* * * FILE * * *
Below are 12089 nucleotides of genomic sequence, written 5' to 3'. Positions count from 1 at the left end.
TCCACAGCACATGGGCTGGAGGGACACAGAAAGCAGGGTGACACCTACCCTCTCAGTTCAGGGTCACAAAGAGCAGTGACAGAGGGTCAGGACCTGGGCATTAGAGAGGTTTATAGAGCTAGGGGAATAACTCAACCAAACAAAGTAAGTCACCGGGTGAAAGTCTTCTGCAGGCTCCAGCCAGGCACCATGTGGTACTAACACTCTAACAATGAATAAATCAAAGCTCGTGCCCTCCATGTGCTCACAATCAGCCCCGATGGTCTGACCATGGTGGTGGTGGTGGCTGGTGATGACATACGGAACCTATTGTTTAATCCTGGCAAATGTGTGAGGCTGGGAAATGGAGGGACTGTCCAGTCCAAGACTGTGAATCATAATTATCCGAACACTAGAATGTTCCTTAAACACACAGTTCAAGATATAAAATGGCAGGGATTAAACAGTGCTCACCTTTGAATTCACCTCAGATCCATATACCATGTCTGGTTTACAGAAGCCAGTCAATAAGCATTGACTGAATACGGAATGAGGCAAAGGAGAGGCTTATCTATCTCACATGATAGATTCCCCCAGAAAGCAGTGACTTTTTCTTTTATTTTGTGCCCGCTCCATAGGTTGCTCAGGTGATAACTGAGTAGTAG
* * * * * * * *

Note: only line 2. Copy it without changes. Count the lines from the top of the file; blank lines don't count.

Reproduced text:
TCCACAGCACATGGGCTGGAGGGACACAGAAAGCAGGGTGACACCTACCCTCTCAGTTCAGGGTCACAAAGAGCAGTGACAGAGGGTCAGGACCTGGGCATTAGAGAGGTTTATAGAGCTAGGGGAATAACTCAACCAAACAAAGTAAGTCACCGGGTGAAAGTCTTCTGCAGGCTCCAGCCAGGCACCATGTGGTACTAACACTCTAACAATGAATAAATCAAAGCTCGTGCCCTCCATGTGCTCACAATCAGCCCCGATGGTCTGACCATGGTGGTGGTGGTGGCTGGTGATGACATACGGAACCTATTGTTTAATCCTGGCAAATGTGTGAGGCTGGGAAATGGAGGGACTGTCCAGTCCAAGACTGTGAATCATAATTATCCGAACACTAGAATGTTCCTTAAACACACAGTTCAAGATATAAAATGGCAGGGATTAAACAGTGCTCACCTTTGAATTCACCTCAGATCCATATACCATGTCTGGTTTACAGAAGCCAGTCAATAAGCATTGACTGAATACGGAATGAGGCAAAGGAGAGGCTTATCTATCTCACATGATAGATTCCCCCAGAAAGCAGTGACTTTTTCTTTTATTTTGTGCCCGCTCCATAGGTTGCTCAGGTGATAACTGAGTAGTAG